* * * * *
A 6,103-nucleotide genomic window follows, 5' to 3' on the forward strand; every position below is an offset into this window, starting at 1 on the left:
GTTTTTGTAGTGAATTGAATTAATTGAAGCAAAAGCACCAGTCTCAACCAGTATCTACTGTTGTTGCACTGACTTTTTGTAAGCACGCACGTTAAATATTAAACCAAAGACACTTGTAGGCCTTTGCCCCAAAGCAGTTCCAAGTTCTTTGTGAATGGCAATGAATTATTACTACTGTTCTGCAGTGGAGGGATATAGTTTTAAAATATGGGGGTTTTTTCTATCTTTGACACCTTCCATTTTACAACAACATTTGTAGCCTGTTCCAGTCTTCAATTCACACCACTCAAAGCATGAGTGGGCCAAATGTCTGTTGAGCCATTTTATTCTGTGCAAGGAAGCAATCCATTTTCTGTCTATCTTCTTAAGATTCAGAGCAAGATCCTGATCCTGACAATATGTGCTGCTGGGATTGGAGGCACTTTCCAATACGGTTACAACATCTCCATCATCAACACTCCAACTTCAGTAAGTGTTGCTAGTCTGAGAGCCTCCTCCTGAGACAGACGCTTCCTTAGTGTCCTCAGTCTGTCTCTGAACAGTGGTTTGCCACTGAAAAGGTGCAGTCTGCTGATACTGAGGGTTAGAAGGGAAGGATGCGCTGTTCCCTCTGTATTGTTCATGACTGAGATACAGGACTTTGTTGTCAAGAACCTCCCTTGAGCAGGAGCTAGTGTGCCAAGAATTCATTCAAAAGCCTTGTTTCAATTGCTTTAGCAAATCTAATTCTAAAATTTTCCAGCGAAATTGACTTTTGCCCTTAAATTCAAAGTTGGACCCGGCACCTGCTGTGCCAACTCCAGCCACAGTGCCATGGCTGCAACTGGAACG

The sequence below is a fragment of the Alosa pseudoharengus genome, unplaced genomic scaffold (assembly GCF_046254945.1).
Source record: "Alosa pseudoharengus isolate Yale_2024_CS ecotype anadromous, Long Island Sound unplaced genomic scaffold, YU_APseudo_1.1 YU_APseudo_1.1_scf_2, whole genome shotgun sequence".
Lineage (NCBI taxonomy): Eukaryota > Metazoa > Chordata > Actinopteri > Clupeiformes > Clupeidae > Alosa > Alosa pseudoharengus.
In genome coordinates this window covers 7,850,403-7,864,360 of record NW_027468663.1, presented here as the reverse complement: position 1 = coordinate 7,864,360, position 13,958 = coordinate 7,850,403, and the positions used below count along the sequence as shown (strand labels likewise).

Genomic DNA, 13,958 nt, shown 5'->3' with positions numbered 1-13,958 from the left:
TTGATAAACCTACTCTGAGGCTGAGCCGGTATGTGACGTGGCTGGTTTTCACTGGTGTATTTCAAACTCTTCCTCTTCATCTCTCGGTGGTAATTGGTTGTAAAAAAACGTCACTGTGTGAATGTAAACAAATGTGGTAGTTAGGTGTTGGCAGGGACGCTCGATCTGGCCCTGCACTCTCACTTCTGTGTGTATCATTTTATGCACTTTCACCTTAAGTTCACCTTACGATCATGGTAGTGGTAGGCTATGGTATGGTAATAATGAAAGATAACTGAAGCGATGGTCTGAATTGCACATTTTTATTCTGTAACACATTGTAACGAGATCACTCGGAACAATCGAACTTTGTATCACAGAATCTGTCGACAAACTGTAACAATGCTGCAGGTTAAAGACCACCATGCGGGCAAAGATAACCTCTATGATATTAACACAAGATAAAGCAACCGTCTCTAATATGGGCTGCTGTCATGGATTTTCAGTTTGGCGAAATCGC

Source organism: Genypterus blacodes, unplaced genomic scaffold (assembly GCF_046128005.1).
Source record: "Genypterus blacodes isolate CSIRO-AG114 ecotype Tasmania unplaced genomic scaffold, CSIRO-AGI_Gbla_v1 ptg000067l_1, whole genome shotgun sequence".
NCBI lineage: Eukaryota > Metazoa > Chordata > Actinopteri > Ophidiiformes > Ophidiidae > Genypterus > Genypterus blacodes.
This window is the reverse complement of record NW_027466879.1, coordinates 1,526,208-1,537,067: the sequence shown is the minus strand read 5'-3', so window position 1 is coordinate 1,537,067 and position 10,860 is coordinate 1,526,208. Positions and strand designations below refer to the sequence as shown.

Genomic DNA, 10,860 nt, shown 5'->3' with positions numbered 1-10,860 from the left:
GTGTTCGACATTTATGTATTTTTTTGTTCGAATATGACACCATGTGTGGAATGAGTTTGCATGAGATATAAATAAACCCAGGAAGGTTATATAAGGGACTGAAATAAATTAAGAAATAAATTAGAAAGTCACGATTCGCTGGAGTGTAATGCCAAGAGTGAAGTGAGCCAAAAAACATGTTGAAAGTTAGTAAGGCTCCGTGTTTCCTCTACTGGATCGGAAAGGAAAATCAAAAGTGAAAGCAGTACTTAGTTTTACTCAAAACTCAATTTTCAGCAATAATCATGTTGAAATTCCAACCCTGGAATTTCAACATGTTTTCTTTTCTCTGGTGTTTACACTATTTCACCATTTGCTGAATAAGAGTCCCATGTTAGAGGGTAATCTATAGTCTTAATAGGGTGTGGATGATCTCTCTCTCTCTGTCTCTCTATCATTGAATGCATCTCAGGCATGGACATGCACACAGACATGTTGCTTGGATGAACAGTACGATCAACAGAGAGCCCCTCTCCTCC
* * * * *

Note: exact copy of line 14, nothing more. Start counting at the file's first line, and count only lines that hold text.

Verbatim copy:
GTGTTCGACATTTATGTATTTTTTTGTTCGAATATGACACCATGTGTGGAATGAGTTTGCATGAGATATAAATAAACCCAGGAAGGTTATATAAGGGACTGAAATAAATTAAGAAATAAATTAGAAAGTCACGATTCGCTGGAGTGTAATGCCAAGAGTGAAGTGAGCCAAAAAACATGTTGAAAGTTAGTAAGGCTCCGTGTTTCCTCTACTGGATCGGAAAGGAAAATCAAAAGTGAAAGCAGTACTTAGTTTTACTCAAAACTCAATTTTCAGCAATAATCATGTTGAAATTCCAACCCTGGAATTTCAACATGTTTTCTTTTCTCTGGTGTTTACACTATTTCACCATTTGCTGAATAAGAGTCCCATGTTAGAGGGTAATCTATAGTCTTAATAGGGTGTGGATGATCTCTCTCTCTCTGTCTCTCTATCATTGAATGCATCTCAGGCATGGACATGCACACAGACATGTTGCTTGGATGAACAGTACGATCAACAGAGAGCCCCTCTCCTCC